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Voice Quality

By John H. Esling, Scott R. Moisik, Allison Benner, Lise Crevier-Buchman

Voice Quality "The first description of voice quality production in forty years, this book provides a new framework for its study: The Laryngeal Articulator Model. Informed by instrumental examinations of the laryngeal articulatory mechanism, it revises our understanding of articulatory postures to explain the actions, vibrations and resonances generated in the epilarynx and pharynx."

New from Oxford University Press!


Let's Talk

By David Crystal

Let's Talk "Explores the factors that motivate so many different kinds of talk and reveals the rules we use unconsciously, even in the most routine exchanges of everyday conversation."

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Dissertation Information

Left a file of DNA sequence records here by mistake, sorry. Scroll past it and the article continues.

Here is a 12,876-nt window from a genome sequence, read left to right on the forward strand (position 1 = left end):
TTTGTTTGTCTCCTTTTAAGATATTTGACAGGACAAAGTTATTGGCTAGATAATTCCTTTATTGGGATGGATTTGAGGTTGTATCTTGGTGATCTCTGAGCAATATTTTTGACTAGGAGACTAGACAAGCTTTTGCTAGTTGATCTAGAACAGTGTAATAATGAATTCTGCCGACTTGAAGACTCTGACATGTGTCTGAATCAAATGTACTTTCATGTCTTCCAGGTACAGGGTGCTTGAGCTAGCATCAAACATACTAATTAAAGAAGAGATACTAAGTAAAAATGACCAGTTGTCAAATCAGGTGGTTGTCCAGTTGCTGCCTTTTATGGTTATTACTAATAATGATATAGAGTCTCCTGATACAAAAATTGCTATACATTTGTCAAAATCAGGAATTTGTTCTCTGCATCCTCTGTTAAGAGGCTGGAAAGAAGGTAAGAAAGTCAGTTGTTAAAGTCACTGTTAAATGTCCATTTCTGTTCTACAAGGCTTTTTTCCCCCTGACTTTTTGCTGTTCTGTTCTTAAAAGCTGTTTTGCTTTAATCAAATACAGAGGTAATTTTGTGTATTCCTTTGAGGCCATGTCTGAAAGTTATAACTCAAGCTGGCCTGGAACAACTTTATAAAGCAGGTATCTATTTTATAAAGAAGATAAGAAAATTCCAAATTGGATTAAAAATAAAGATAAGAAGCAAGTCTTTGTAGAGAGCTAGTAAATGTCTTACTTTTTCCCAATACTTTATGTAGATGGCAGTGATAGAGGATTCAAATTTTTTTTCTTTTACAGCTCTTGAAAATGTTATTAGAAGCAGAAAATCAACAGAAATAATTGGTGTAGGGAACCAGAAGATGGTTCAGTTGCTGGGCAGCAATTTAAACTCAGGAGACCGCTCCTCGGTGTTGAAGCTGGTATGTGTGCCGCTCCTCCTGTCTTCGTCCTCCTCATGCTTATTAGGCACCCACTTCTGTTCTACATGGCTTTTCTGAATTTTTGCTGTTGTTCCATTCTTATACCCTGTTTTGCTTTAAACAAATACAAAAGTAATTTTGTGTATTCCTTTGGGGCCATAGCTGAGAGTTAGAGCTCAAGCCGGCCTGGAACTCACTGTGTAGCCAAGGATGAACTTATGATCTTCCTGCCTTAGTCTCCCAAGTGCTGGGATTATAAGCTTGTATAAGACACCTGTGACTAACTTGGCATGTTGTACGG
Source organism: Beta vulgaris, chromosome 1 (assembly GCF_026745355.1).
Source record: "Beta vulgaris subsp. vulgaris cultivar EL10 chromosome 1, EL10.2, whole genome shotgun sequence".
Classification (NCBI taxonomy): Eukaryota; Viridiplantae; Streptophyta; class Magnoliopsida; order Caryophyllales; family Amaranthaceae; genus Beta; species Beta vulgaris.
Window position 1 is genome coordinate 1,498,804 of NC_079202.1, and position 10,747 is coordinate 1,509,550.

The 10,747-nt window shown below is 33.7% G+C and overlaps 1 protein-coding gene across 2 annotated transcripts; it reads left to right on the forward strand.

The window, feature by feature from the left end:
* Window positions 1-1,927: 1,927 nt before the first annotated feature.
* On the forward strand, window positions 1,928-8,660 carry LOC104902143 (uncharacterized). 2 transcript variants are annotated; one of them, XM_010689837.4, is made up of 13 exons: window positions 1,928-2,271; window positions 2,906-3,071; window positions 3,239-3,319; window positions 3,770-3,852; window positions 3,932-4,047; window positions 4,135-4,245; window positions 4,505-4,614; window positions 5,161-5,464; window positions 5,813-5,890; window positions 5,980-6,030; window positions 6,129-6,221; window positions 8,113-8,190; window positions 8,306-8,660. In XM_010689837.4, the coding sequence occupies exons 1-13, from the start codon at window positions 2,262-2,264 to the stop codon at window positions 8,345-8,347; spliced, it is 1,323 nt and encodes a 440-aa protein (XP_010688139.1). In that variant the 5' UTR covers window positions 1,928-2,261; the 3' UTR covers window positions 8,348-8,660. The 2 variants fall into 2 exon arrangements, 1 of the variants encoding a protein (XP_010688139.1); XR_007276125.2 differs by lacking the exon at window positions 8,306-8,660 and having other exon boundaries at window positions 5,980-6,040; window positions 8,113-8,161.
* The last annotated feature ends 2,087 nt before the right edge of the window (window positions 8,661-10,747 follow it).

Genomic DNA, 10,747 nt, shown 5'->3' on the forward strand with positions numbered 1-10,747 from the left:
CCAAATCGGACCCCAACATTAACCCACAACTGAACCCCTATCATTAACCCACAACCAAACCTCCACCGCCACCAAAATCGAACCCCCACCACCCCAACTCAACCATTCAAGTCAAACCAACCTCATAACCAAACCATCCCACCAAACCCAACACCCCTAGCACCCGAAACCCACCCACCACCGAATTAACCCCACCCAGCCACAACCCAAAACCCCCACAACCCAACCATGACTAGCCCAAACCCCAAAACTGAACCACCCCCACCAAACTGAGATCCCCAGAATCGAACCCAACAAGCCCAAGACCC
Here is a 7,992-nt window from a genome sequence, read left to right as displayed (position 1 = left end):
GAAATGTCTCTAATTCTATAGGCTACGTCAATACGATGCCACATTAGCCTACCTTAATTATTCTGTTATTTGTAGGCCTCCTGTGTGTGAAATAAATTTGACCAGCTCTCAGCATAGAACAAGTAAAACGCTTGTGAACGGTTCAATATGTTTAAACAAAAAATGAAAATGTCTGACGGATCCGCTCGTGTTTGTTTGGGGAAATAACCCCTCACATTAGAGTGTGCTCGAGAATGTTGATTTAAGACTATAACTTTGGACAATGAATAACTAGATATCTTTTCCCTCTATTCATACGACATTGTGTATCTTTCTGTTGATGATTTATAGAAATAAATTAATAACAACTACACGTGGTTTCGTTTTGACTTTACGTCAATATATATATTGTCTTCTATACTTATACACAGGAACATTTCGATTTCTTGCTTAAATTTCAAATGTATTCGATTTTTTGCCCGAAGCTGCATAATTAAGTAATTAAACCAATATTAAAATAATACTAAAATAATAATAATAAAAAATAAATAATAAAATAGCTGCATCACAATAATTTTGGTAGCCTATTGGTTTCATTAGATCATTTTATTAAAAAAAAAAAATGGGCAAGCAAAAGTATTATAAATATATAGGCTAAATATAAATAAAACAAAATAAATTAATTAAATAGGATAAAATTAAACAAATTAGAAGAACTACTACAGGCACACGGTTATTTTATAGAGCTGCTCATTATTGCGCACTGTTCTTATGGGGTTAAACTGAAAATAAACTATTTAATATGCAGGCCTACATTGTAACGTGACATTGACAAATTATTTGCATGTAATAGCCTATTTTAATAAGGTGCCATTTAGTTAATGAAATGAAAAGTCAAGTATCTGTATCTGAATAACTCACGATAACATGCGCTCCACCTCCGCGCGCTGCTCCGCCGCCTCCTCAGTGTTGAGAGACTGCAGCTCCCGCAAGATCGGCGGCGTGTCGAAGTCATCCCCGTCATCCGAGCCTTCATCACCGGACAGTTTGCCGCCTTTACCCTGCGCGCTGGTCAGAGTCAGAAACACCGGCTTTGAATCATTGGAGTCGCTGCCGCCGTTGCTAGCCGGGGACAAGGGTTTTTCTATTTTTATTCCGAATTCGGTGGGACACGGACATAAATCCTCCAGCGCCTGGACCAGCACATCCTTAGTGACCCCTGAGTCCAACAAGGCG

Title: Conceptualization to Speak About Natural Scenes in Children & Adults: An eye movements study Add Dissertation
Author: Dhruv Sharma Update Dissertation
Email: click here to access email
Institution: Centre of Behavioural and Cognitive Sciences, Allahabad, MA Cognitive Science
Completed in: 2009
Linguistic Subfield(s): Cognitive Science;
Director(s): Ramesh Mishra

Abstract: To produce a sentence requires speakers to co-ordinate the production of
words, so that they are ready for articulation and can be accessed by the
production mechanism upon demand. Studies in Psycholinguistics have
traditionally found these processes to require about a quarter of a second.
Is this true for both children and adults? Or should we expect either
population to be faster on the task? We here examine possible age-related
differences in sentence production across natural images of varying
complexity. Speakers described natural scenes depicting both transitive and
intransitive verbs, and either a single or two human actors, using or not
using an object. The latency of speech across the three different kinds of
images suggests that children are faster. Also, the number of fixations,
and the number of entries to the different image regions, are more for
children. However, other eye-tracking measures (e.g. dwell times, dwell
percentages, and average fixation duration times) are more for adults,
suggesting a different pattern of attention allocation than that of children.